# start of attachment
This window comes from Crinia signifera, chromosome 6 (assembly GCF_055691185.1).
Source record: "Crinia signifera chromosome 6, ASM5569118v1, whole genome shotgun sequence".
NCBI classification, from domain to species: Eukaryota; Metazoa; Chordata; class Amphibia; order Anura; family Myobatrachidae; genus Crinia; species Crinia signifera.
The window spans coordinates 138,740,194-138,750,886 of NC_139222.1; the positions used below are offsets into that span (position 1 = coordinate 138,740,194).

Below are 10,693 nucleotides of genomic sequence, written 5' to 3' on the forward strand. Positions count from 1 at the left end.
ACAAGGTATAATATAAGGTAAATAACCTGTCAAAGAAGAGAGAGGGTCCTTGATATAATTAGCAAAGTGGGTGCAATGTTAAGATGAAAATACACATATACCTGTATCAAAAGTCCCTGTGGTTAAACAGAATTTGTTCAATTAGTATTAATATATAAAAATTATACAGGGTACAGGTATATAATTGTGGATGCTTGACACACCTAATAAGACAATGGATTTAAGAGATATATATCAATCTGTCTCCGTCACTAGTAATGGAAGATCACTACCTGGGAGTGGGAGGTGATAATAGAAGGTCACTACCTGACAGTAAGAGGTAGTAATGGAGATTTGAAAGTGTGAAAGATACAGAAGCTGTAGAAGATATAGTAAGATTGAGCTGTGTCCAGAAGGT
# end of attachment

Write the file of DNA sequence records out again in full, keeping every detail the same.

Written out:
This window comes from Crinia signifera, chromosome 6 (assembly GCF_055691185.1).
Source record: "Crinia signifera chromosome 6, ASM5569118v1, whole genome shotgun sequence".
NCBI classification, from domain to species: Eukaryota; Metazoa; Chordata; class Amphibia; order Anura; family Myobatrachidae; genus Crinia; species Crinia signifera.
The window spans coordinates 138,740,194-138,750,886 of NC_139222.1; the positions used below are offsets into that span (position 1 = coordinate 138,740,194).

Below are 10,693 nucleotides of genomic sequence, written 5' to 3' on the forward strand. Positions count from 1 at the left end.
ACAAGGTATAATATAAGGTAAATAACCTGTCAAAGAAGAGAGAGGGTCCTTGATATAATTAGCAAAGTGGGTGCAATGTTAAGATGAAAATACACATATACCTGTATCAAAAGTCCCTGTGGTTAAACAGAATTTGTTCAATTAGTATTAATATATAAAAATTATACAGGGTACAGGTATATAATTGTGGATGCTTGACACACCTAATAAGACAATGGATTTAAGAGATATATATCAATCTGTCTCCGTCACTAGTAATGGAAGATCACTACCTGGGAGTGGGAGGTGATAATAGAAGGTCACTACCTGACAGTAAGAGGTAGTAATGGAGATTTGAAAGTGTGAAAGATACAGAAGCTGTAGAAGATATAGTAAGATTGAGCTGTGTCCAGAAGGT